Hence, collecting data through a self-report questionnaire, electronically delivered and submitted was considered the most viable option. Considerable credence was given to pitfalls and limitations attributed to collecting attitudinal data in this way (reported earlier, sub-section 3.3) and attention was paid to accounting for, and designing these out where possible. However, it is acknowledged that such a data collection process brings its own limitations. These include the extent to which participants respond to questions honestly, on their own (without any help, or prompting), in full understanding of the content, structure and purpose of the enquiry - these factors are always beyond the control of the researcher, and hence variability in data quality and response veracity represents a source of potential limitation that will impact on generalizing conclusions. Another limitation is the target audience which, unless specifically selected in advance, is unknown. For the group of dyslexic students this was partially under the control of the researcher as these participants were assumed to be definitely identified as dyslexic by virtue of them being targeted for recruitment through the university's Dyslexia Service e-mail distribution list. But for an individual in receipt of the e-mail invitation to join the study, choosing to participate was entirely voluntary. Hence, it was not possible to devise and access a nonprobability, purposive sample that would have been logically assumed to have been representative of the background population of all students with dyslexia attending the home university. In any case, such a process was precluded by the Service who, certainly at the early stages of scoping the data collection process, were reluctant to be involved in the study at all, citing potential breaches of confidentiality as the reason, this, despite assurances that data collected through the questionnaire were completely, irrevocably and unconditionally anonymised, with no possible route to trace responses back to an identifiable individual.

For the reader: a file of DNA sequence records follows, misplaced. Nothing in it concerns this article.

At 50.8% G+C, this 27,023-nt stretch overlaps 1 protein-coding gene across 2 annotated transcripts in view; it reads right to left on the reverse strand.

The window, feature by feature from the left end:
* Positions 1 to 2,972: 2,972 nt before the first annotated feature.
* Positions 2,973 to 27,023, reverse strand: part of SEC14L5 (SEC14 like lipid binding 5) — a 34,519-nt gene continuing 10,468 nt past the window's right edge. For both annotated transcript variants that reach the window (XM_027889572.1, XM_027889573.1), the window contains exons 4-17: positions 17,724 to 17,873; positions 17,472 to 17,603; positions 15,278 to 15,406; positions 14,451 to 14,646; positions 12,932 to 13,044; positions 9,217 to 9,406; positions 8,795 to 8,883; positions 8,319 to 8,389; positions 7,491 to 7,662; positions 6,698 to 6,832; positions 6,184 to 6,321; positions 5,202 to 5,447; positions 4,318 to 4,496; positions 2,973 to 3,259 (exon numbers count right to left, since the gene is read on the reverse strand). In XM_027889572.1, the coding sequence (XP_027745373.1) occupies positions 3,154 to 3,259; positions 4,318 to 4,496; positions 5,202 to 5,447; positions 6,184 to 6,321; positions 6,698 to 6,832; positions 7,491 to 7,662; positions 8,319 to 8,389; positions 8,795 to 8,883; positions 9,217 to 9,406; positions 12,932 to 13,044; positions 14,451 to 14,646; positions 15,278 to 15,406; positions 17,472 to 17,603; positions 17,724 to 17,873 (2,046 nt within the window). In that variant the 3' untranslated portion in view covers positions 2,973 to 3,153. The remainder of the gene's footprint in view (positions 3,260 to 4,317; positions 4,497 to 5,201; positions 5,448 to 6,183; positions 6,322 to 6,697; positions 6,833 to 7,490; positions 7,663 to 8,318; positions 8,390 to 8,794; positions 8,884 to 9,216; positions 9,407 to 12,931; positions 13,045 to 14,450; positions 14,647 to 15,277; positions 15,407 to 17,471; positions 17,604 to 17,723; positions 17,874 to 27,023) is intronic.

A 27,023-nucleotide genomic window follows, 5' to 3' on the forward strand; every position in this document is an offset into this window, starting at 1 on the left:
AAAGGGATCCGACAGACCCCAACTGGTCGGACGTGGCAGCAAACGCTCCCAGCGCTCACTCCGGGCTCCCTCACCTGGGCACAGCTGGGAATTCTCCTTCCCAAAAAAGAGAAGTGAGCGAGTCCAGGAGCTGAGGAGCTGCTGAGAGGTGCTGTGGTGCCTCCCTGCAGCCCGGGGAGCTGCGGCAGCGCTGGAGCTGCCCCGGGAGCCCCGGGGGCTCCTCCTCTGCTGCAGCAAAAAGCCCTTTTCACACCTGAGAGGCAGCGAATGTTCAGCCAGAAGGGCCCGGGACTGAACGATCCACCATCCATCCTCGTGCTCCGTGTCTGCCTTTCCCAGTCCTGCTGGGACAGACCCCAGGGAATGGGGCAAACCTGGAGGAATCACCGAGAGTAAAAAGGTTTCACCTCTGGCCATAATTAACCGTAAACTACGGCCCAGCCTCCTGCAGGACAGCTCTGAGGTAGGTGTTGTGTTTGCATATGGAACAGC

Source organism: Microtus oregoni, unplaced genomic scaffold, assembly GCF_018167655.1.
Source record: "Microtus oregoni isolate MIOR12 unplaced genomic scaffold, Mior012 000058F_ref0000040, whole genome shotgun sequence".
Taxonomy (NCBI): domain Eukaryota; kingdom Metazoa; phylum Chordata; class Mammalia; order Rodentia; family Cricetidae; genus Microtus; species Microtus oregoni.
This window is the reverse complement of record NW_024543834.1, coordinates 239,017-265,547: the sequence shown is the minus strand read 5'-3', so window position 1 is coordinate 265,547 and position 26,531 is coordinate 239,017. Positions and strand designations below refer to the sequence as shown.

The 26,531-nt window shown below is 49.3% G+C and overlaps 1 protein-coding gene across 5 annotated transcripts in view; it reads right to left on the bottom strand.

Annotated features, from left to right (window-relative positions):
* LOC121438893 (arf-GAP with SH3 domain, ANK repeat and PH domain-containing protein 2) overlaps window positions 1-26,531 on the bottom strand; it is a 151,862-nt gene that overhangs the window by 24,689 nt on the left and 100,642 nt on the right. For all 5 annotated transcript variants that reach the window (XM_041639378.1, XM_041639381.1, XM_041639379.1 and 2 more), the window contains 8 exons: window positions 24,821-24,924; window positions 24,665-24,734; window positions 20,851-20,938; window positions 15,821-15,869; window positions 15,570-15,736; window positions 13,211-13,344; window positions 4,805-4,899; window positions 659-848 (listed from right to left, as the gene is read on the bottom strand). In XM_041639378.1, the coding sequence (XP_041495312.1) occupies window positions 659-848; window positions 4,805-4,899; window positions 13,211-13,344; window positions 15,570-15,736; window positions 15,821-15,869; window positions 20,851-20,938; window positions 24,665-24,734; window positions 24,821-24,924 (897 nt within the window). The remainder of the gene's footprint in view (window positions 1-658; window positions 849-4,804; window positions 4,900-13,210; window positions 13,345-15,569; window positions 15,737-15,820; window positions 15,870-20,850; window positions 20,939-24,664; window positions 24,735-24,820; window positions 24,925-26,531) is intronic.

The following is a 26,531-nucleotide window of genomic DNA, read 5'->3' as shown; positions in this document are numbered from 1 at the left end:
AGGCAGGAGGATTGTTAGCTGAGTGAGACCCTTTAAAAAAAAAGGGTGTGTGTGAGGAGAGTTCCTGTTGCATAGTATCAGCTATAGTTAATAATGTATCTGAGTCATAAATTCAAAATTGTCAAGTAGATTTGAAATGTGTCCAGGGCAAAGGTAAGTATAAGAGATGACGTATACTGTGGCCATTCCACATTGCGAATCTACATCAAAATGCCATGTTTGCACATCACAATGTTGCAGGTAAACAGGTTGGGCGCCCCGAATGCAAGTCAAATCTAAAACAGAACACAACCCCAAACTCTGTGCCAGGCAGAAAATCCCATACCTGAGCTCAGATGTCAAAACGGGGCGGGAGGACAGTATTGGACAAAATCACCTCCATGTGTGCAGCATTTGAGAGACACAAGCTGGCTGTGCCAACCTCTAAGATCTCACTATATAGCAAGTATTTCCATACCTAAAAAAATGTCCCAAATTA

Thus, it was not possible to determine the extent to which those who were recruited to the study through this route represented a reasonably random cross-section of students with dyslexia at the university, and so it is possible that outcomes of the analysis were skewed as a consequence. For example it was known that the greater proportion of respondents who were recruited through this route were female, outnumbering males by a factor of three to one. But without privileged access to the gender distribution of students registered with the university's Dyslexia Service (a request for which was submitted but no response received), it was impossible to determine how representative this ratio was, and hence, whether males were disproportionately under-represented. For students recruited into the non-dyslexic group it was at least possible to determine that the distribution of participants by gender was approximately representative of the university student population nationally, as these data were available from HESA for comparison.